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January 6th, 2011
09:34 PM ET

Evening Buzz: Autism & Vaccines, Rising Uproar

Maureen Miller
AC360° Writer

Tonight on 360°, you'll hear from the investigative reporter who has uncovered evidence he says proves that Dr. Andrew Wakefield deliberately faked his study on autism and vaccines. Brian Deer lays out his case in a series of articles that began appearing in the medical journal BMJ last night.

You may recall, Wakefield said last night on the program that he's the victim of a smear campaign. He claimed Deer is a "hit man" who has been brought in to take him down. Back in 1998, Wakefield was the lead author of a study that triggered a worldwide scare over childhood vaccines. It suggested vaccines may cause autism. That study, which involved just 12 children, has since been discredited. And last spring, Wakefield lost his medical license in the UK.

Deer responds to Wakefield's allegation and much more tonight.

We're also Keeping Them Honest at the Pentagon where for years they've had a list of 5,200 alleged child pornography customers who might work at the Department of Defense. So, why did they only check 3,500 names and prosecute only a handful?

And, we'll continue our special series on cold cases with a look at the unsolved murders of rappers Biggie Smalls and Tupac. There is new developments in one of those cases. We'll have the latest.

Plus, see who we're adding to the 'Ridiculist.'

Join us for these stories and much more at 10 p.m. ET. See you then.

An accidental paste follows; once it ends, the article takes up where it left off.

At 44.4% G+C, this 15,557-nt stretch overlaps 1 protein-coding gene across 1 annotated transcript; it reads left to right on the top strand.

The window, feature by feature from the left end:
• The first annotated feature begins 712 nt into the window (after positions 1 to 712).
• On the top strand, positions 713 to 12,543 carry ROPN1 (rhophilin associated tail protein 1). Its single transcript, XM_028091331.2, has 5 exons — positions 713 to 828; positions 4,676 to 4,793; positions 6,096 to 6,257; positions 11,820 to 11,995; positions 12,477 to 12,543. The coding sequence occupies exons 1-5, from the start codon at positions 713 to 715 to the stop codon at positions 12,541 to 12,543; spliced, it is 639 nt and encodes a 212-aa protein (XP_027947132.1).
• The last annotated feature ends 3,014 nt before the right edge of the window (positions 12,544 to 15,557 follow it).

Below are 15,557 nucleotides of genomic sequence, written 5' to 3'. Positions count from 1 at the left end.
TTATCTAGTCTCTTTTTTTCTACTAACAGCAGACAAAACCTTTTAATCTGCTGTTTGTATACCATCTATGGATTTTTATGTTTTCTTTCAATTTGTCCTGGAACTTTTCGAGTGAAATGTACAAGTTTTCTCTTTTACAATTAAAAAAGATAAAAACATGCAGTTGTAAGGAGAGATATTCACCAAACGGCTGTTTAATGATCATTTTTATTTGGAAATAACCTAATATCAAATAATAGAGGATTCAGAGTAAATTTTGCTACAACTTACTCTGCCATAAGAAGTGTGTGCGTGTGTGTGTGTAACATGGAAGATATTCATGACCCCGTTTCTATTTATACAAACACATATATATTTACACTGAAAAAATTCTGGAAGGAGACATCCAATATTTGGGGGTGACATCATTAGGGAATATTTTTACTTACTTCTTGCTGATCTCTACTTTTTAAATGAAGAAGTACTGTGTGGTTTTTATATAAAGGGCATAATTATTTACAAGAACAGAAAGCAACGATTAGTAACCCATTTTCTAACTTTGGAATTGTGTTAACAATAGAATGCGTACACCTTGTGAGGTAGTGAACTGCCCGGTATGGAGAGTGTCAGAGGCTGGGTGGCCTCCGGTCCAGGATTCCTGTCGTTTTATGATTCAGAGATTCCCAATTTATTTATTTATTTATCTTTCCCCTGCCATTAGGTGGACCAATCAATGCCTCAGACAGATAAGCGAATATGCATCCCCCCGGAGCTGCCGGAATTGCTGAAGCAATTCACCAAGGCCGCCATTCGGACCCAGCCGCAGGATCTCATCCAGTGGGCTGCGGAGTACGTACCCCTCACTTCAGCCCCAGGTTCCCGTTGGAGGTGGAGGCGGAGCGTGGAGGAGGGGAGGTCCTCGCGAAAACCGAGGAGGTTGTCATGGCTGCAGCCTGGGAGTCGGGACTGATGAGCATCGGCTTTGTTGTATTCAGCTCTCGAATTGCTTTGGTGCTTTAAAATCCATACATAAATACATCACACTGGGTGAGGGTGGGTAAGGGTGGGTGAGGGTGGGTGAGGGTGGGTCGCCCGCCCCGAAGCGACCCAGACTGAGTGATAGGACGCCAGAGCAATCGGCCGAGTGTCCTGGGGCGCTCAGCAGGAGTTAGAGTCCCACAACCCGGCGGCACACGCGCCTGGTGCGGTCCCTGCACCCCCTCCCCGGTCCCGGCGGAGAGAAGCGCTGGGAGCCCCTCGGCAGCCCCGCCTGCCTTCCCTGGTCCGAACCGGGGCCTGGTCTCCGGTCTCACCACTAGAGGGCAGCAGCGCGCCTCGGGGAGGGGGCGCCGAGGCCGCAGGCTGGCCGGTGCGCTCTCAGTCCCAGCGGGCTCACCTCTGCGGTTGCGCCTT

Filed under: Maureen Miller • The Buzz
soundoff (72 Responses)
  1. Monica

    I am firmly persuaded, amongst many other parents I've had the pleasure of knowing, that there is certainly a direct correlation between autism and vaccines.

    I don't remember A SINGLE child having autism 30 years ago when I was attending school. Not one child in the a whole school of over 900 children.

    However, statistics now indicate that there is 1 autistic child for every 150 children. Does that not raise a red flag? The fact that the number of children with autism has increased dramatically over the last 20 years along with the amount of required vaccines in the exactly same time frame should certainly provoke curiosity on a direct relation between the two facts.

    Furthermore, the United States has the HIGHEST percentage of Autism amongst developed countries and the United States also has the highest amount of vaccines required on the CDC schedule.

    It is however understandable, but not ethical, that pharmaceutical companies will fervently dispute any correlation between vaccines and autism. It is, indeed, more profitable for pharmaceutical companies and the government to deftly deny any indication that vaccines may cause autism, after all, if it was proved so what tremendous monetary loss would affect all pharmaceutical companies that provide these vaccines, but I wonder, do the CEO's and scientist of these pharmaceutical companies vaccinate their children, knowing fully well the "harmful ingredients" these vaccines contain.